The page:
Mumba Devi Temple
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|Mumba Devi Temple Complex|
|Deity||Mumbadevi Maha Amba Devi|
Mumba Devi Mandir is an old temple in the city of Mumbai, Maharashtra, India dedicated to the goddess Mumbā, the local incarnation of the Devi (Mother Goddess). Marathi मुंबा derives from Sanskrit While Hindu sects devoted to the goddess Mumbadevi are attested to as far back as the 15th century, it is said that the temple was built in 1675 near the main landing site of the former Bori Bunder creek against the north wall of the English Fort Saint George by a Hindu woman also named Mumba. The creek and fort are now deteriorated to a point at which they are but derelict reminders of the city's past. The temple, on the other hand, is still active.
The goddess Mumba was patron of the Marathi-speaking agris (salt collectors) and kolis (fisherfolk), the original inhabitants of the seven islands of Bombay. She is depicted as a black stone sculpture in the temple. An etymology of Mumba that is popular is "Maha Amba," or "Great Mother," one of the many of India's more well-known names for the Hindu Mother Goddess (Devi). Located in Bhuleshwar area in South Mumbai, the temple is in the heart of the steel and clothing markets. It is a sacred pilgrimage spot and place of worship for Hindus and is thus visited daily by hundreds of people. It is not uncommon for visitors of Mumbai to pay their respects at the temple and is one of the tourist attractions of Mumbai.
This temple was built in honour of the Goddess Amba. The Mumbadevi temple is six centuries old. The first Mumbadevi temple was situated at Bori Bunder, and is believed to have been destroyed between 1739 and 1770. After the destruction a new temple was erected at the same place at Bhuleshwar. The Goddess personifies Mother Earth and is still worshipped by the Hindu population of the northern Indo-Gangetic plain and southern India alike. The original temple built at the site where the Victoria Terminus station earlier was by Koli fishermen was demolished around 1737 and a new temple was erected in its place at Phansi Talao. The modern shrine contains an image of the Goddess Mumbadevi dressed in a robe with a silver crown, a nose stud and a golden necklace. To the left is a stone figure of Annapurna seated on a peacock. In front of the shrine is a tiger, the carrier of the Goddess.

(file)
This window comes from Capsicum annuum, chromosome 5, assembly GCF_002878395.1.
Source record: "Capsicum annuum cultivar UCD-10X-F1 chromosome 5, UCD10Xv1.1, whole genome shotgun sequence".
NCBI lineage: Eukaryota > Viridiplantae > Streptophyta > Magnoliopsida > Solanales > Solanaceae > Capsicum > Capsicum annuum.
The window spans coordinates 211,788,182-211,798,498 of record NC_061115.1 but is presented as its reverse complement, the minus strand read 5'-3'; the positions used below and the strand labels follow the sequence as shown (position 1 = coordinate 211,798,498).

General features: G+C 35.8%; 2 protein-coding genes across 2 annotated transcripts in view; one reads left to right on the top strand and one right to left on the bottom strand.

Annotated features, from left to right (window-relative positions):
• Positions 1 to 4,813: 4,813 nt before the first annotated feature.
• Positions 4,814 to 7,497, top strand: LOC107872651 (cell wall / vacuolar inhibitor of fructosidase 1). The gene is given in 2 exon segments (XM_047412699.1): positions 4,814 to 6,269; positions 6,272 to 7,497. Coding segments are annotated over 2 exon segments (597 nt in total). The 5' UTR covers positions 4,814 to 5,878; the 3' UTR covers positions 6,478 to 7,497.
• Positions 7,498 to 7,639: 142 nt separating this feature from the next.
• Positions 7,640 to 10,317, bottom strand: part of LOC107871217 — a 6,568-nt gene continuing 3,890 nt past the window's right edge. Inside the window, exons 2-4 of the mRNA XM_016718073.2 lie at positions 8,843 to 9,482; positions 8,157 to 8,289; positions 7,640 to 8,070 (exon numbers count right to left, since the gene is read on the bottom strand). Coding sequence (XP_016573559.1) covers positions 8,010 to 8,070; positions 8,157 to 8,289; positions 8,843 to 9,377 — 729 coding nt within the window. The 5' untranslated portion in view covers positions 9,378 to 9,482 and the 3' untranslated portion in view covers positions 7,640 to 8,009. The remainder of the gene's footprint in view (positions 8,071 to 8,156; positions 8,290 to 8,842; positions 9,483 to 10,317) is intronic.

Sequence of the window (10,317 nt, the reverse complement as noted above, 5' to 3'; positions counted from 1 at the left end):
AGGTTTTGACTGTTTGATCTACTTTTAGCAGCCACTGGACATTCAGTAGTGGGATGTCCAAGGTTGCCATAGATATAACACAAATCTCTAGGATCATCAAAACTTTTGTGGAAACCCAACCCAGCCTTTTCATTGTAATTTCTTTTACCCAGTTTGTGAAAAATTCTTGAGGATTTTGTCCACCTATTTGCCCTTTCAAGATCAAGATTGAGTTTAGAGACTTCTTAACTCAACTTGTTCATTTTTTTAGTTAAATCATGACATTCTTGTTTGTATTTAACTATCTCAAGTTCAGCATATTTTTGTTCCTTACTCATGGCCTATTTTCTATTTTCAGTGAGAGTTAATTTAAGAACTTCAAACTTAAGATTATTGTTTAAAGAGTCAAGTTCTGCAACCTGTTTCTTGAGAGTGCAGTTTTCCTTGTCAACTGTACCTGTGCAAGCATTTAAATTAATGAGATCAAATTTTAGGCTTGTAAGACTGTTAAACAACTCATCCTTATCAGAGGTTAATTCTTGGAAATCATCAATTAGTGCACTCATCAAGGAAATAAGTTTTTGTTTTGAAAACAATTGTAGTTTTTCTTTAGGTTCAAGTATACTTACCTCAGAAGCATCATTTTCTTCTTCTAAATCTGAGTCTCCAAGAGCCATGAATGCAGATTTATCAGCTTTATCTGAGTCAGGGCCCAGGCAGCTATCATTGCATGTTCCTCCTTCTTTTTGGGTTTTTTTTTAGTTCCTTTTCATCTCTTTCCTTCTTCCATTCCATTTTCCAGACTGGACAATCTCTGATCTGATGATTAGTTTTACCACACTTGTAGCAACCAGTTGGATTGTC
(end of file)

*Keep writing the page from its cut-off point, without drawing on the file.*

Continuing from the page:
The present name of the city is derived from the Goddess Mumbadevi. The temple itself is not impressive but is an important landmark as it is dedicated to MumbaDevi, the city's patron deity.
The temple is dedicated to goddess parvati( also known as gauri ) in her Fisher woman form. To take the form of mahakali, goddess parvati had to gain perseverance and concentration. At that time lord shiva (husband of goddess parvati) insisted goddess parvati to reincarnate in the form of a fisher woman by which she can gain the ability of perseverance and concentration as a fisherman gains both these qualities while learning fishing . Goddess parvati then incarnated as a fisher woman and took hermitage at the place of fishermen (current location -- Mumbai) Goddess parvati at her early age was known as Matsyaa and later she was came to be known as Mumba in her Fisher woman form. Mumba dedicated herself in learning perseverance and concentration under the guidance of fishermen as they were keen in their profession of catching fishes by concentration and perseverance. When Mumba mastered the techniques of perseverance and concentration, the time came for her when she had to return to her abode from where she belonged. Lord shiv came in the form of fisherman' and married Mumba realising her who she was. Later the fishermen requested her to stay there forever and thereafter she became the village goddess(grama devata) for the people living there. As she was signified as AAI (meaning mother in Marathi) by the people living there, she came to be known as Mumba Aai. And Mumbai got its name from her.
Places to see
The Mumbadevi road is to the right from the northern end of Zaveri Bazaar. It is a narrow street lined with stalls selling a spectrum of objects associated with Hindu religion – copper bracelets, rings, rudrakska malas, brass lingams, photographs of deities, incense, saffron and so on. Ochre clad sadhus flit along the street, their foreheads smeared with ash paste and vermilion.
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